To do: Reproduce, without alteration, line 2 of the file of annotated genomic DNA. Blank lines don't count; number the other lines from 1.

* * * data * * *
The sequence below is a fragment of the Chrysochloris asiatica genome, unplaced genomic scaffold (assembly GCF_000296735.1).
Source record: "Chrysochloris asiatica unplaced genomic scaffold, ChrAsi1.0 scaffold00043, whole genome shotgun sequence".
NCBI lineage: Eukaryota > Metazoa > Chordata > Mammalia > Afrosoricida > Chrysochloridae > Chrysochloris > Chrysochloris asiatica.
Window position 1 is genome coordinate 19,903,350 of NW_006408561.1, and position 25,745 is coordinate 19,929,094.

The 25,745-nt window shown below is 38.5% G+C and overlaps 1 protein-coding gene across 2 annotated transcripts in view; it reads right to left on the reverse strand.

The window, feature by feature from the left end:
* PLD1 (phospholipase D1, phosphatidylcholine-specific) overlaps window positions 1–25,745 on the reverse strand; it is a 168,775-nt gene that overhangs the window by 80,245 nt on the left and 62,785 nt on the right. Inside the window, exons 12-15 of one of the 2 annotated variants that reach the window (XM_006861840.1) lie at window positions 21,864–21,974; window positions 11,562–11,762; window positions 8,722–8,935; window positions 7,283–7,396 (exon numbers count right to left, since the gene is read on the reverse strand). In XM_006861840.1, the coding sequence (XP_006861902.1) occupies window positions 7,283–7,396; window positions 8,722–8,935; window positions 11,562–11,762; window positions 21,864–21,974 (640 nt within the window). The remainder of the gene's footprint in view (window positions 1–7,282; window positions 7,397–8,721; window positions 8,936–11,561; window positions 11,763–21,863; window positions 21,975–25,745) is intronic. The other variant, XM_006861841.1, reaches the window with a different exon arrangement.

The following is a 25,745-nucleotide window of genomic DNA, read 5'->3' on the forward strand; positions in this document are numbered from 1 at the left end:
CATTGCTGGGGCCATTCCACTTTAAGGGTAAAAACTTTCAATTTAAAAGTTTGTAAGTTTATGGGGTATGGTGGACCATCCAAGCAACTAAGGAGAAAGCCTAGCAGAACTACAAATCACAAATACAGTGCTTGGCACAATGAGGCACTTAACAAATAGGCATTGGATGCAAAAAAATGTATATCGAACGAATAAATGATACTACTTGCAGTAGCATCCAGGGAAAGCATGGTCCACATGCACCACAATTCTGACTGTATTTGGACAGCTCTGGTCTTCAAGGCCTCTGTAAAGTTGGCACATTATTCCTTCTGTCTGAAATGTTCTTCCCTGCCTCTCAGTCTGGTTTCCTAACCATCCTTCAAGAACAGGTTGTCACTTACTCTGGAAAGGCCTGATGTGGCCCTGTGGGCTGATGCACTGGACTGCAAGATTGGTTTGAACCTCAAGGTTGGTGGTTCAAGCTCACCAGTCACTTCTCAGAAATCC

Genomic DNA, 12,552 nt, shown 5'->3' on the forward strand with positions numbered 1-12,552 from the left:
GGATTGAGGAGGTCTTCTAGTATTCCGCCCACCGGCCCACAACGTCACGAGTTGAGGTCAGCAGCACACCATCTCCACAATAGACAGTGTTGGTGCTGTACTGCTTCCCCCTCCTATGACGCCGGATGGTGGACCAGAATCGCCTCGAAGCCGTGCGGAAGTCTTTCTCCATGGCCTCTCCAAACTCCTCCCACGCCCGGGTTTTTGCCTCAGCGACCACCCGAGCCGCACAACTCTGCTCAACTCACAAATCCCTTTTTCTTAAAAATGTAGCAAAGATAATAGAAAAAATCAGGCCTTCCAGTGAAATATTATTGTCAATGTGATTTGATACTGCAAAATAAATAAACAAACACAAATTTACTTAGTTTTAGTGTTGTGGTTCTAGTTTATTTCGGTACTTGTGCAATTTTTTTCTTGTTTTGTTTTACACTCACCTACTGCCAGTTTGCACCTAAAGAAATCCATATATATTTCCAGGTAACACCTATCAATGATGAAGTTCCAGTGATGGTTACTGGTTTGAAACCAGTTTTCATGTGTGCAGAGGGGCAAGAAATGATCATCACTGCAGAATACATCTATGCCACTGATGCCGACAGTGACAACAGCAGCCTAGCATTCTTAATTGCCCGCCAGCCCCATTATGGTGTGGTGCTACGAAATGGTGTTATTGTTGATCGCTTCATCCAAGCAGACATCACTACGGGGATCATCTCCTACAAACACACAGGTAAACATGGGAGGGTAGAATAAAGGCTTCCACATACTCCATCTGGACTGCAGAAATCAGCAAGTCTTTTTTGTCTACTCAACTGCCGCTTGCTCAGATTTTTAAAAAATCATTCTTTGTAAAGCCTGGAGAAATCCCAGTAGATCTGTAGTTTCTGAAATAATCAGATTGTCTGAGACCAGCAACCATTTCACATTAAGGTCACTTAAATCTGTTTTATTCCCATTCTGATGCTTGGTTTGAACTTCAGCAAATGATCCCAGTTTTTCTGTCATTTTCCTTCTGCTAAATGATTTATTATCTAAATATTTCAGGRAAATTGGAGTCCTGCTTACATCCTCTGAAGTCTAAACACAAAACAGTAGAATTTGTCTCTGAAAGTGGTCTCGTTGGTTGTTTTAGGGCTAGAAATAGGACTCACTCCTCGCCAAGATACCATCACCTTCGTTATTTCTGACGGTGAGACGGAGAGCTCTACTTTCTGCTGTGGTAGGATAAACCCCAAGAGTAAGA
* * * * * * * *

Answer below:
Source record: "Chrysochloris asiatica unplaced genomic scaffold, ChrAsi1.0 scaffold00043, whole genome shotgun sequence".